The author of Tarikhal Kamil has observed: The dispatch of the army under the command of Usamah was an event which proved of the greatest benefit for the Muslims, inasmuch as the apostate tribes imagined that if the Muslims had not been in a position of great strength, they would not have dispatched the army to the north in the situation with which they were faced. Under this impression, they held back from putting their evil designs into effect (Tarikhal Kamil, V 01. II, p.139).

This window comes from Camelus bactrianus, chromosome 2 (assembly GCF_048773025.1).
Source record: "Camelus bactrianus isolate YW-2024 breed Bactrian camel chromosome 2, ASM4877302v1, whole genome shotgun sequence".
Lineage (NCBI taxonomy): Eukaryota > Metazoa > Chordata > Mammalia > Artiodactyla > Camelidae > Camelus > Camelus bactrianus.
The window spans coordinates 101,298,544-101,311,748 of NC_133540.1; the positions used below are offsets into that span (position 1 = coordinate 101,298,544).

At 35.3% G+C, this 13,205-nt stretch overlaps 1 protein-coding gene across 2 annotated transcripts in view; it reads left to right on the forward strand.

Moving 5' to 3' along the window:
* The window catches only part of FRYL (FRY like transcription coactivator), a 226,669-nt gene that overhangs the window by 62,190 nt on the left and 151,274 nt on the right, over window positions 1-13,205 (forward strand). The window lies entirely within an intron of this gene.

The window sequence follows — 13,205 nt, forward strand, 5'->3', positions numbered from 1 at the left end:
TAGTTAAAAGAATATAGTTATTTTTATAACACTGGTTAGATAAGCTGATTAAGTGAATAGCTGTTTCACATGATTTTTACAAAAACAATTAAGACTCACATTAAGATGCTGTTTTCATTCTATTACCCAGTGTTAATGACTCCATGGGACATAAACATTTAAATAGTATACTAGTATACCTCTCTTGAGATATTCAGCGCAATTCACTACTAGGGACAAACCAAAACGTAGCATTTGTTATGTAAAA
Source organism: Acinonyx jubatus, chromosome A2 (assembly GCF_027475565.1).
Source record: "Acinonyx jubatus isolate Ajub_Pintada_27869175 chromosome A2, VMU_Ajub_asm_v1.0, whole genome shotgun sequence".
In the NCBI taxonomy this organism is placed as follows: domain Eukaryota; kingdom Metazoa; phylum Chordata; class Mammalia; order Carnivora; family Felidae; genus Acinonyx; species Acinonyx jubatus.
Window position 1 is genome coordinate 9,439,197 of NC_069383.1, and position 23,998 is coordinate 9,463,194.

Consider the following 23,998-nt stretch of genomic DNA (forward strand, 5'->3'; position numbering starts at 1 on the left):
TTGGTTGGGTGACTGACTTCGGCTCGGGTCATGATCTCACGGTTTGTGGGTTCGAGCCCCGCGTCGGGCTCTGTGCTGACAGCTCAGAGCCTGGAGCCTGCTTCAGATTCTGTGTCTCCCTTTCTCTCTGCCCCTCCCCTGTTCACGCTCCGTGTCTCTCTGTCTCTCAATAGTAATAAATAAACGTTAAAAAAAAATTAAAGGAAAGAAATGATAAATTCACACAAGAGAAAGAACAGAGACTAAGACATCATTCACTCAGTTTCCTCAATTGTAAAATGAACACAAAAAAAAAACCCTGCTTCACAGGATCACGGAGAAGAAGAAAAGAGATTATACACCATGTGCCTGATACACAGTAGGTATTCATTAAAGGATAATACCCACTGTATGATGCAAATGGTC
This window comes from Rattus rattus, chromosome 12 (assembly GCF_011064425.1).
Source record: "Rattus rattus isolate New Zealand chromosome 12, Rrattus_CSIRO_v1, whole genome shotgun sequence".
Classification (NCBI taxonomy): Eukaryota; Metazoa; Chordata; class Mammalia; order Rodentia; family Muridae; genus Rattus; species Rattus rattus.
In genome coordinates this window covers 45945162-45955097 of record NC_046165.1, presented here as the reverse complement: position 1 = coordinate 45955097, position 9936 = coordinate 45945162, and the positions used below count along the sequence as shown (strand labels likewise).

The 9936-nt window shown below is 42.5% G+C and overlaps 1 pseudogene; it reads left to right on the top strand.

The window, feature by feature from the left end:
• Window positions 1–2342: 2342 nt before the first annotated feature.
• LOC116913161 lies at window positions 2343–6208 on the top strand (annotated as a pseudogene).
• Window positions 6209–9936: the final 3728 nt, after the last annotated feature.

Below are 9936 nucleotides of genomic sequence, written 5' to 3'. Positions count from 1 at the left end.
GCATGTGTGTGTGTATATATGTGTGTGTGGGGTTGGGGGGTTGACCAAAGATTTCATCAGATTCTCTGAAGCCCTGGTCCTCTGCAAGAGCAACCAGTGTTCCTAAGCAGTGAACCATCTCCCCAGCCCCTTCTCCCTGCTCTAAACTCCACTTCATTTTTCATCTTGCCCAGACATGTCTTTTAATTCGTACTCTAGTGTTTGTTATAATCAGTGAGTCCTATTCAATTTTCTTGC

This also shows that all the apostate tribes had designs against Medina but they held back under the impression that the dispatch of the army under Usamah was an indication of the strong position of the Muslims in Medina. A study of the situation with which Hazrat Abu Bakr was confronted at the time makes it clear that the Arab tribes had not only repudiated Islam, but they had all rebelled against the Islamic state and they were determined to wipe out the Muslims altogether. Their design was frustrated only by the timely and courageous action of Hazrat Abu Bakr. Had he not moved quickly against the first batch of rebels, who were advancing upon Medina, the position of the apostate tribes would have grown stronger, they would have slaughtered all the Muslims in their respective localities and would then have attacked Medina. It was, therefore, necessary that the Muslims should have acted quickly to break up their ranks and to put out the fire that was spreading in all directions and spelt danger to the very existence of the Muslims. Had Hazrat Abu Bakr not used force against the apostate tribes, there would have survived no Muslim and no Islam. As Aini has observed: Hazrat Abu Bakr fought those who had refused to pay the zakat because they had taken up the sword and had started hostilities against the Muslims (Aini, Vol. XI, p.236). This shows clearly that the apostates were the aggressors. They not only refused to pay the zakat, but took up the sward against the Muslims and thus commenced hostilities.